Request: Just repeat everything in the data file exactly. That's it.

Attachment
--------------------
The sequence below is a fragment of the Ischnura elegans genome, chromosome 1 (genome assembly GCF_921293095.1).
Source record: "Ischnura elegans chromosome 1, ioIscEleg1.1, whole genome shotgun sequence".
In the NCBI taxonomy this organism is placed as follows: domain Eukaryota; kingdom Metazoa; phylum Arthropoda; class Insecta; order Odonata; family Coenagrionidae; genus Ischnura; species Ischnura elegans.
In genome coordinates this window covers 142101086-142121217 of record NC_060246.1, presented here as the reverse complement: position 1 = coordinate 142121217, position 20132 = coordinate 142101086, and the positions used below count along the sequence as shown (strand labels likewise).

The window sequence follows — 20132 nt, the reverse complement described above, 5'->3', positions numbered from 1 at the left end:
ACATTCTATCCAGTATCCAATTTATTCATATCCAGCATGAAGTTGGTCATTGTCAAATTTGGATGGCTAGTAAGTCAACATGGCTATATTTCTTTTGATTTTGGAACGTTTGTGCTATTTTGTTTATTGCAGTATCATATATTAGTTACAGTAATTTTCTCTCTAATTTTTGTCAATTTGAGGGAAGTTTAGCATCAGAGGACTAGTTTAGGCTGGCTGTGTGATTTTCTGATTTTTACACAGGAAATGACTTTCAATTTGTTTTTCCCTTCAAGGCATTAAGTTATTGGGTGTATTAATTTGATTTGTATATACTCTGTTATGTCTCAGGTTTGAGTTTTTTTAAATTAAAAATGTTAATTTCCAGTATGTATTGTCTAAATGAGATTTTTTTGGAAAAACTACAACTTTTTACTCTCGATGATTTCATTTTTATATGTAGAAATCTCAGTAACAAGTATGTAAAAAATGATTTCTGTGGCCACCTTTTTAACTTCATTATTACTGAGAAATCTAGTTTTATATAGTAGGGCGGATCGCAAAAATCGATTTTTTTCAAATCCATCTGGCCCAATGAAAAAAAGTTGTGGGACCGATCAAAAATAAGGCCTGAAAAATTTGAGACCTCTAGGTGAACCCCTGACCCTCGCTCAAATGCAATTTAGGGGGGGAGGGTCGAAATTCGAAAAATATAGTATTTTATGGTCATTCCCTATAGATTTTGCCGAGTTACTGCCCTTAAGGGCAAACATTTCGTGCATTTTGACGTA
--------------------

The sequence below is a fragment of the Ischnura elegans genome, chromosome 1 (genome assembly GCF_921293095.1).
Source record: "Ischnura elegans chromosome 1, ioIscEleg1.1, whole genome shotgun sequence".
In the NCBI taxonomy this organism is placed as follows: domain Eukaryota; kingdom Metazoa; phylum Arthropoda; class Insecta; order Odonata; family Coenagrionidae; genus Ischnura; species Ischnura elegans.
In genome coordinates this window covers 142101086-142121217 of record NC_060246.1, presented here as the reverse complement: position 1 = coordinate 142121217, position 20132 = coordinate 142101086, and the positions used below count along the sequence as shown (strand labels likewise).

The window sequence follows — 20132 nt, the reverse complement described above, 5'->3', positions numbered from 1 at the left end:
ACATTCTATCCAGTATCCAATTTATTCATATCCAGCATGAAGTTGGTCATTGTCAAATTTGGATGGCTAGTAAGTCAACATGGCTATATTTCTTTTGATTTTGGAACGTTTGTGCTATTTTGTTTATTGCAGTATCATATATTAGTTACAGTAATTTTCTCTCTAATTTTTGTCAATTTGAGGGAAGTTTAGCATCAGAGGACTAGTTTAGGCTGGCTGTGTGATTTTCTGATTTTTACACAGGAAATGACTTTCAATTTGTTTTTCCCTTCAAGGCATTAAGTTATTGGGTGTATTAATTTGATTTGTATATACTCTGTTATGTCTCAGGTTTGAGTTTTTTTAAATTAAAAATGTTAATTTCCAGTATGTATTGTCTAAATGAGATTTTTTTGGAAAAACTACAACTTTTTACTCTCGATGATTTCATTTTTATATGTAGAAATCTCAGTAACAAGTATGTAAAAAATGATTTCTGTGGCCACCTTTTTAACTTCATTATTACTGAGAAATCTAGTTTTATATAGTAGGGCGGATCGCAAAAATCGATTTTTTTCAAATCCATCTGGCCCAATGAAAAAAAGTTGTGGGACCGATCAAAAATAAGGCCTGAAAAATTTGAGACCTCTAGGTGAACCCCTGACCCTCGCTCAAATGCAATTTAGGGGGGGAGGGTCGAAATTCGAAAAATATAGTATTTTATGGTCATTCCCTATAGATTTTGCCGAGTTACTGCCCTTAAGGGCAAACATTTCGTGCATTTTGACGTA